Tracing the Royal Kelantanese lineage
A chance discovery of a 1968 letter detailing the birthday celebrations of Sultan Yahya Petra in Kota Baru piques
THE Pos Laju van pulls up in front of my house and I’m instantly alerted to the sound of its tyres grinding incessantly against the loose gravel on the driveway. “Finally!” I mutter while walking out to meet the smartlydressed delivery man who has just alighted from his vehicle with a small cardboard box under his left arm.
After dispensing with the necessary verification procedures, I quickly head indoors and excitedly spill the contents of the box on the dining room table. The reason for my excitement is simple. The Ipoh vendor who sold me the item on social media merely described it as a collection of Malayan postal history from the 1960s and only appended a solitary photograph depicting a bundle of used envelopes. When pressed for more images, he haughtily gave the excuse that there were better things for him to do than attend to such a trivial matter.
The only thing that spurred me to complete the sale was his unbelievably low asking price. It was only after inspecting the envelopes did I finally understand his reluctance to provide more details. More than half of the covers had missing stamps! That imperfection alone decreases the value of the items by more than half. The perceived bargain purchase is fast turning out into a disaster.
Downcast, I start shifting my attention to the letters in the envelopes. Recalling stories heard from fellow collectors, there have been instances where descriptions of important historical events have helped to dramatically elevate the value of otherwise ordinary letters or postcards.
The first paragraph begins with the sender, who merely signs off as Yong on the penultimate seventh page, congratulating Yussof on the successful apprehension of a thief at his college and at the same time advocating continued vigilance to prevent history from repeating itself.
My heart starts beating significantly faster by the time I finish reading the second paragraph. It tells of a joyous double celebration in Kota Baru to commemorate the coronation of Crown Prince Tengku Ismail ibni Sultan Yahya Petra and the birthday of Tengku Ismail’s father, the ruling monarch of Kelantan at that time, Sultan Yahya Petra ibni al-Marhum Sultan Ibrahim.
The well attended three-day celebrations began on the morning of July 10, 1968 with the coronation of Tengku Ismail and the awards presentation ceremony at the Istana Balai Besar in Kota Baru. Constructed to replace the older Istana Kota Lama, Istana Balai Besar and the fort surrounding it was built in 1844 by Sultan Muhammad II using timber from Pasir Puteh and Ulu Kelantan. According to Yong, the monarch decided to call the place Kota Bharu upon completion of his new fort. That name has remained ever since.
Later that evening, members of the public were treated to dance and song performances organised by Radio Malaysia Kota Bharu at the school field in Sekolah Kebangsaan Padang Garong. Among the notable artistes who took to the stage that night were M. Ibrahim, Norjanah Ayob, Junaidah Jaafar and Wan Salman. Yong and the other trainee teachers also joined in the festivities, contributing a dance number entitled Ayam Didek with the accompaniment of two singers and a popular local band called ‘The Shean’.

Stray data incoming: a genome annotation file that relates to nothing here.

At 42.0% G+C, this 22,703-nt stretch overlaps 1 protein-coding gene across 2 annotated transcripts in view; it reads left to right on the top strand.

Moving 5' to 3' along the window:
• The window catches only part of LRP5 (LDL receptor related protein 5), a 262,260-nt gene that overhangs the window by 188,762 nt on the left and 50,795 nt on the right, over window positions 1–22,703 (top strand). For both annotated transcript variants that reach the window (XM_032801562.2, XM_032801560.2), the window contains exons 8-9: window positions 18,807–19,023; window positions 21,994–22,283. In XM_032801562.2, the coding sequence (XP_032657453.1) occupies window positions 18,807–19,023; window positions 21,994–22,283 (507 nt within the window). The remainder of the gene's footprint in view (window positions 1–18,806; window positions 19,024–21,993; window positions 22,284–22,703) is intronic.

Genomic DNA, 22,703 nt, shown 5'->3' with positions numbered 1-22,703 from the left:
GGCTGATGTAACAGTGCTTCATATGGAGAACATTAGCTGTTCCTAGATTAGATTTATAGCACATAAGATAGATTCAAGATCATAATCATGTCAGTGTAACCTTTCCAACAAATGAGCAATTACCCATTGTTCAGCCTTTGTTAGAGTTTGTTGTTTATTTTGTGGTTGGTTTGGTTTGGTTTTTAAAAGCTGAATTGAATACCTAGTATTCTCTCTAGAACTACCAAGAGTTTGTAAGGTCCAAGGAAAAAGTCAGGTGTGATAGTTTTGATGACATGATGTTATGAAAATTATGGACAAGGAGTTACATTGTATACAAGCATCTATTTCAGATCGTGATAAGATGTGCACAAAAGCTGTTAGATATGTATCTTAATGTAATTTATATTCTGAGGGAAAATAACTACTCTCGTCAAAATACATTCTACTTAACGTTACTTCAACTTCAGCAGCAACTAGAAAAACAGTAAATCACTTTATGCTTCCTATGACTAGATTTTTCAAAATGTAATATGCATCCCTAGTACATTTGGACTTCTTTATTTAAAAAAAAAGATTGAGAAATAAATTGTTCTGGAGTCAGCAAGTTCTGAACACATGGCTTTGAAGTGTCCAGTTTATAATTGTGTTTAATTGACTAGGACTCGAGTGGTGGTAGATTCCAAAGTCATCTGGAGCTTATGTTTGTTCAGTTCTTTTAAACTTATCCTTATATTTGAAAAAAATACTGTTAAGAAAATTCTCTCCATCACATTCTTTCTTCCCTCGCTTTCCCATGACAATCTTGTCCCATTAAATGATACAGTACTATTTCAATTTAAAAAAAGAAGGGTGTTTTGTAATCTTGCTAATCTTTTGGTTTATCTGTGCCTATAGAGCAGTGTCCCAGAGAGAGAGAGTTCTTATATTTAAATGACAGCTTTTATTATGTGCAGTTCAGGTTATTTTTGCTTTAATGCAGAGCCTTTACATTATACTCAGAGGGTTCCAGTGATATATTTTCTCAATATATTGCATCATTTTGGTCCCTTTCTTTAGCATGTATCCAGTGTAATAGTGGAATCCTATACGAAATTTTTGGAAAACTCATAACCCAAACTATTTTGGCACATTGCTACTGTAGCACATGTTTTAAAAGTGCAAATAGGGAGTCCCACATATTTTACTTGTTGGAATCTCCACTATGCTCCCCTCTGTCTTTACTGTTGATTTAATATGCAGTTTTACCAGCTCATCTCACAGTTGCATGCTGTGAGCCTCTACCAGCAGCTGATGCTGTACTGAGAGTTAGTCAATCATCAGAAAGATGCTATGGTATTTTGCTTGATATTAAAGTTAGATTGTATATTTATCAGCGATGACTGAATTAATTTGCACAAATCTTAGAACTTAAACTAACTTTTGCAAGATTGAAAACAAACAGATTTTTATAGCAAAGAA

Pausing momentarily to consult my reference books regarding the performance venue, I discover that the school was originally known as Sekolah Melayu Padang Garong. Until today, it holds the enviable honour of being the first Malay school in the state after it was established by the Kelantan State Government in 1904.
Returning my focus to the letter, I discover that the same air of merriment was also felt at the nearby Kota Bharu Stadium. Renowned artisans from all over the state showcased the best of Kelantanese culture on 11 specially constructed platforms. The crowds, together with officials from the Ministry of Youth and Sports from Kuala Lumpur, were treated to batik printing and weaving demonstrations as well as wayang kulit and menora performances. CLOCKwISE FROm TOp: The Royal Crown of Kelantan was worn for the first time by Sultan Ismail during his coronation on April 28, 1921;
The Kelantan coat of arms was introduced in 1916; The souvenir card commemorating the installation in the booklet; The official installation programme booklet from 1961.
The next morning, a boat racing competition was held at the Kelantan River. Response from the public was so overwhelming that many people, including Yong, had to leave disappointed. He failed to find standing room near the river bank and could hardly see anything from the roadside.
More stage performances were in store for the Kota Bharu people on the third and penultimate night of celebrations. The main crowd puller was a police tattoo held at the Kota Bharu stadium. Those who attended were treated to an elaborate show involving acrobatical theatrics and musical recitals.
The remainder of Yong’s letter details the